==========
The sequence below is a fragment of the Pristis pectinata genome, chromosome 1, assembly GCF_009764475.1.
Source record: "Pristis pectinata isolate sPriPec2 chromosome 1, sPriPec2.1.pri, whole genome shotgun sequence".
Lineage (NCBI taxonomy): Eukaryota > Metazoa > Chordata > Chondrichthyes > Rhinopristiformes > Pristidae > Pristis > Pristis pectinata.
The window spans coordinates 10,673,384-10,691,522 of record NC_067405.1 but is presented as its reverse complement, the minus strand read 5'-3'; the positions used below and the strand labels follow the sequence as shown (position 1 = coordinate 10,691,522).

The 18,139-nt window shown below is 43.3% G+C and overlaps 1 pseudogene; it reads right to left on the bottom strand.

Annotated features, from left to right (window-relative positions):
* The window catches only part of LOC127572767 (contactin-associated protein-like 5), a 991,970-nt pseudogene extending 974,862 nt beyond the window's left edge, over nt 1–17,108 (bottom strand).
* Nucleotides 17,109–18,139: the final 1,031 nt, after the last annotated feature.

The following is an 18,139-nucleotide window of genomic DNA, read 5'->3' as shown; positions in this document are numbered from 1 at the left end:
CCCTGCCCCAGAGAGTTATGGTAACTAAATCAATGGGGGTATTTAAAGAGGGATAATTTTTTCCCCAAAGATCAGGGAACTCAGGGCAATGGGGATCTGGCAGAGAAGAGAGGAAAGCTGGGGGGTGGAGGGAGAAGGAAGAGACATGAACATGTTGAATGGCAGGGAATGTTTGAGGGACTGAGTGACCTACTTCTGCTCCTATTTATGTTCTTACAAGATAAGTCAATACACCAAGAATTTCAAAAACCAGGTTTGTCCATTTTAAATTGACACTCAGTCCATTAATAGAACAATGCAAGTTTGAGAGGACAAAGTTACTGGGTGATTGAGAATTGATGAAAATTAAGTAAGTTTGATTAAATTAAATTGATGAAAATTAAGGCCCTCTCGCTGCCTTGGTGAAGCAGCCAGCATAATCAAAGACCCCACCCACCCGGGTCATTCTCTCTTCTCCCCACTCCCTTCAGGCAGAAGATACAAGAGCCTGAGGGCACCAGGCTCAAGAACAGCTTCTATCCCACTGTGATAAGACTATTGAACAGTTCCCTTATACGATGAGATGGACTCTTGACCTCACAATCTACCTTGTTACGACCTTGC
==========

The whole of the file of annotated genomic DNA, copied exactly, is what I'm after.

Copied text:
The sequence below is a fragment of the Pristis pectinata genome, chromosome 1, assembly GCF_009764475.1.
Source record: "Pristis pectinata isolate sPriPec2 chromosome 1, sPriPec2.1.pri, whole genome shotgun sequence".
Lineage (NCBI taxonomy): Eukaryota > Metazoa > Chordata > Chondrichthyes > Rhinopristiformes > Pristidae > Pristis > Pristis pectinata.
The window spans coordinates 10,673,384-10,691,522 of record NC_067405.1 but is presented as its reverse complement, the minus strand read 5'-3'; the positions used below and the strand labels follow the sequence as shown (position 1 = coordinate 10,691,522).

The 18,139-nt window shown below is 43.3% G+C and overlaps 1 pseudogene; it reads right to left on the bottom strand.

Annotated features, from left to right (window-relative positions):
* The window catches only part of LOC127572767 (contactin-associated protein-like 5), a 991,970-nt pseudogene extending 974,862 nt beyond the window's left edge, over nt 1–17,108 (bottom strand).
* Nucleotides 17,109–18,139: the final 1,031 nt, after the last annotated feature.

The following is an 18,139-nucleotide window of genomic DNA, read 5'->3' as shown; positions in this document are numbered from 1 at the left end:
CCCTGCCCCAGAGAGTTATGGTAACTAAATCAATGGGGGTATTTAAAGAGGGATAATTTTTTCCCCAAAGATCAGGGAACTCAGGGCAATGGGGATCTGGCAGAGAAGAGAGGAAAGCTGGGGGGTGGAGGGAGAAGGAAGAGACATGAACATGTTGAATGGCAGGGAATGTTTGAGGGACTGAGTGACCTACTTCTGCTCCTATTTATGTTCTTACAAGATAAGTCAATACACCAAGAATTTCAAAAACCAGGTTTGTCCATTTTAAATTGACACTCAGTCCATTAATAGAACAATGCAAGTTTGAGAGGACAAAGTTACTGGGTGATTGAGAATTGATGAAAATTAAGTAAGTTTGATTAAATTAAATTGATGAAAATTAAGGCCCTCTCGCTGCCTTGGTGAAGCAGCCAGCATAATCAAAGACCCCACCCACCCGGGTCATTCTCTCTTCTCCCCACTCCCTTCAGGCAGAAGATACAAGAGCCTGAGGGCACCAGGCTCAAGAACAGCTTCTATCCCACTGTGATAAGACTATTGAACAGTTCCCTTATACGATGAGATGGACTCTTGACCTCACAATCTACCTTGTTACGACCTTGC